NASCAR drivers express their main concerns about next-generation efficacy


NASCAR drivers crash at Daytona International Speedway.

The Cup Series playoffs are the main story now that the 16 drivers field is set, but there are a few other pressing concerns that the biggest names in NASCAR want to address. Specifically, they were talking loudly about the safety of new cars.

Joey Logano, Denny Hamlin, Kevin Harvick, Austin Dillon and Kyle Busch are just some of the drivers who have spoken loudly about how hard it is to feel the blows and the damage they do to their bodies. These comments increased frequently with Kurt Bosch exiting the playoffs due to a crash at Pocono Raceway on July 23.

“Yeah, it’s not better from a crashing point of view,” Harvick said during a media day on September 1st. “The hits are violent. In Sonoma, I hit the back of Car 2 so hard that it shut down my HANS, and I kept going. It was just up the hill.” , they checked it and hit it, my HANS shut off. Every hard blow and some of the smallest hits hurt you like they shouldn’t.

“Everyone knows the car is very stiff and I think when you look at the crash data, it’s not what the drivers feel in the car. They’ll say, ‘Okay, it was only 15 grams.’ Well, I’m telling you, some of those 15-gram hits look like It’s like 50 compared to the old cars.”

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NASCAR provided one explanation that sparked the speech


GTRain caused a massive crash at the Daytona International Speedway.

With so many drivers talking about the seriousness of these blows, there are questions as to why. Those who have had crashes say they are made worse by the cars’ stiffness. NASCAR offered a different explanation, saying that the angles of impact are different while the speeds are higher.

According to AP SportsDr. John Patalak, managing director of safety engineering at NASCAR, said drivers used to hit walls at angles between 14 and 16 degrees. The data shows they are now in their high teens or low 20s, he said.

“I don’t believe it. Impossible,” Kyle Bush said emphatically during his briefing session. “We spent 30 years with this design of that old car, 40 years, whatever, how many accidents have been recorded or whatever, and now you’re telling me about the different speeds at different angles? No way, no way.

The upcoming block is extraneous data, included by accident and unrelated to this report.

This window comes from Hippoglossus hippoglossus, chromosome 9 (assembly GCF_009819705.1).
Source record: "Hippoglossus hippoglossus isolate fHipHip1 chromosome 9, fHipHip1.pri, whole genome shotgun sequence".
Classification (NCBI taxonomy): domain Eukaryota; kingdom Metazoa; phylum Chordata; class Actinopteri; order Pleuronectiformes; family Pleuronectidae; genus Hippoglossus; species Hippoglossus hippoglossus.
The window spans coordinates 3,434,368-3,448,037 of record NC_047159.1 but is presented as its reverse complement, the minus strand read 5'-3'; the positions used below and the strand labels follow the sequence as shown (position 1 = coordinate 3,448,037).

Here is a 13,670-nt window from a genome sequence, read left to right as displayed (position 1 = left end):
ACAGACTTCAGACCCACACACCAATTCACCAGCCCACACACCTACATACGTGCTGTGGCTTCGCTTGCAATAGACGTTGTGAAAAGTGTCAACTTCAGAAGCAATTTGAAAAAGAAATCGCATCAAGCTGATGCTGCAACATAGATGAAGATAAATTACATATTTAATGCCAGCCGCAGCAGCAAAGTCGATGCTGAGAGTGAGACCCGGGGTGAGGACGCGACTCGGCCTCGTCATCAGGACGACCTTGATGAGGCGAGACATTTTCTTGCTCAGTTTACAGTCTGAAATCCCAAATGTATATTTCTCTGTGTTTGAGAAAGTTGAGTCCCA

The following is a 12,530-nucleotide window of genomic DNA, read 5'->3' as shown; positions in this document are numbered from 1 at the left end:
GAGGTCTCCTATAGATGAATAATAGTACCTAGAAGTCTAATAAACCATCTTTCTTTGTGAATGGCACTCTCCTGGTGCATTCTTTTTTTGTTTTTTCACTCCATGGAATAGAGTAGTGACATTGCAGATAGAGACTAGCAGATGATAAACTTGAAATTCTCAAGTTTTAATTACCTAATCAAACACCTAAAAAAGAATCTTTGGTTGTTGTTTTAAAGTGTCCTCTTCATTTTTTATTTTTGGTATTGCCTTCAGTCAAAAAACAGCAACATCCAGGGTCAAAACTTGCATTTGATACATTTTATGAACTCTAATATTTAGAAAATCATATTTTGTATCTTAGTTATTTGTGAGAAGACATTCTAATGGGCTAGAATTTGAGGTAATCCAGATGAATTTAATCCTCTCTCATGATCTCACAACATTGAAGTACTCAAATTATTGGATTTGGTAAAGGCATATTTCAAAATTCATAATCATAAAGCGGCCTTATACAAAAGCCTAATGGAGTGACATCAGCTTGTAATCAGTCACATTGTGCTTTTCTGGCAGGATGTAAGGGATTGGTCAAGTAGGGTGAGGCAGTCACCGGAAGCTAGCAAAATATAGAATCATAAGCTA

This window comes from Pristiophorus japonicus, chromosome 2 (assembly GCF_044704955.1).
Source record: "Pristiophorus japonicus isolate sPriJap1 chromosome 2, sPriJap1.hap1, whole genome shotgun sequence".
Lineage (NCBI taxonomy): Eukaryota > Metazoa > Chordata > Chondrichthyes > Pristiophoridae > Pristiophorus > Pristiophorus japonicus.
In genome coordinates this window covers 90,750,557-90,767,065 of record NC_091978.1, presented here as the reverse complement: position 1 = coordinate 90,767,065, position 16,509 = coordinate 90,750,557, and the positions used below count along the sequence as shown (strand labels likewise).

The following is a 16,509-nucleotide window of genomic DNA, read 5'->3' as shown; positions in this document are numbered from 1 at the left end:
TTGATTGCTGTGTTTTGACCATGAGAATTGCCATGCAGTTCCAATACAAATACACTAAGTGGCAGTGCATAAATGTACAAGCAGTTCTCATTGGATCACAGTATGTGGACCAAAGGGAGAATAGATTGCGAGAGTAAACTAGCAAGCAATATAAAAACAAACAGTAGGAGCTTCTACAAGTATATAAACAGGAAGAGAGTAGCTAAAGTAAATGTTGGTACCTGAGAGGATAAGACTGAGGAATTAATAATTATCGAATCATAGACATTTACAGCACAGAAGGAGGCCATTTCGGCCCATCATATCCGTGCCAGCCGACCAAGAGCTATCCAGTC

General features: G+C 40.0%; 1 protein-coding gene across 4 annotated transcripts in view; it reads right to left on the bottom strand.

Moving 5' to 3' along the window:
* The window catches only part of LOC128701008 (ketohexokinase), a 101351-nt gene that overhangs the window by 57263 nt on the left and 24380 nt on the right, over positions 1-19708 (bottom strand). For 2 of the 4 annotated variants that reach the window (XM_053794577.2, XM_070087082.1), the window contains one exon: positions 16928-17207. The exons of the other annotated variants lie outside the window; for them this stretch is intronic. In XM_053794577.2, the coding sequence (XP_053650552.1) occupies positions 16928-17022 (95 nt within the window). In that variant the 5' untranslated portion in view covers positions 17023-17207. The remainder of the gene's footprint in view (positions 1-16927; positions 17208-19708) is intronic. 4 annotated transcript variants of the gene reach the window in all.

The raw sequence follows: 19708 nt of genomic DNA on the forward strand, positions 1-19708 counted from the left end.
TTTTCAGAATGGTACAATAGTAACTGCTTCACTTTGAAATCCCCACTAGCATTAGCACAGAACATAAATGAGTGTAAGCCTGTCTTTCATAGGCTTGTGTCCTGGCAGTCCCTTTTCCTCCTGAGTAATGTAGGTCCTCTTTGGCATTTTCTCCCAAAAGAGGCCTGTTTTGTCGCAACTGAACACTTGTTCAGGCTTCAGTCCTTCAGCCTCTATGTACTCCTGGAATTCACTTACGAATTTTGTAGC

“The crash I was in, the same accident, I got up on the wall and then basically cleaned it up and then crashed into the car in front of me and crashed into another car. I felt it more than I would in the old car. You can see it because the car is a little wrinkled or smashed and people are like “Oh, he can go on, it’s not that bad.” In a 6th generation crash, I would have finished that day. The coolant was out, and the rear bumper cap came out. The wrecks don’t look that bad because the drivers are Who bears the brunt of it.”

Drivers have expressed frustration with the data

Harrison Burton

GTHarrison Burton wrecks at New Hampshire Motor Speedway.

Several drivers spoke of the violence of the blows, and Christopher Bell reported that he had a headache after two apparently minor accidents. These statements do not match the data. Dr. Patalak said the crash data is similar to that collected over the years in the 6G era.

As Denny Hamlin explained, he doesn’t know if the next generation car is as safe as it can be. Teams no longer have control over the parts they use to limit these effects. NASCAR controls everything, and it’s “up to them” to make sure the teams have the safest gear.

What Hamlin does know, however, is that the Daytona International Motorcycle crash had lingering effects. Constant pain prevented him from competing in the Xfinity Series race on September 3.

“The best way I can describe it is that I got hit in a bar and someone kicked me in the ribs while I was on the floor,” Hamlin said on September 1st. The entire right side felt shattered. It was one when I hit the wall for sure – that first hit to the wall – and then someone came up and hit me on the left side. That was another huge hike, too. I’m not really sure who did the most damage.”

The interesting aspect is that kick violence was a major talking point early in the season, but the conversation fizzled out during the middle of the regular season. Now the drivers are getting more vocal about their concerns as they approach an intense period of the season.

“I think everyone calmed down [earlier in the year] Because they thought something was going to get better gradually,” Harvick said. “And I think everyone is done with it now because it’s still happening, and now you have someone who has been hurt, someone else has been hurt in some kind of way from a religious point of view, and I think everyone wants to know what Is progress here?

“How are we going to make this better? What is the plan? If not this year, what is the plan for next year? What do we do? How are we going to prevent men from getting hurt? So, I think everyone is a little disappointed because progress is as slow as it has been.”

read the following: Chase Elliott has strong words about comfort level in the playoff


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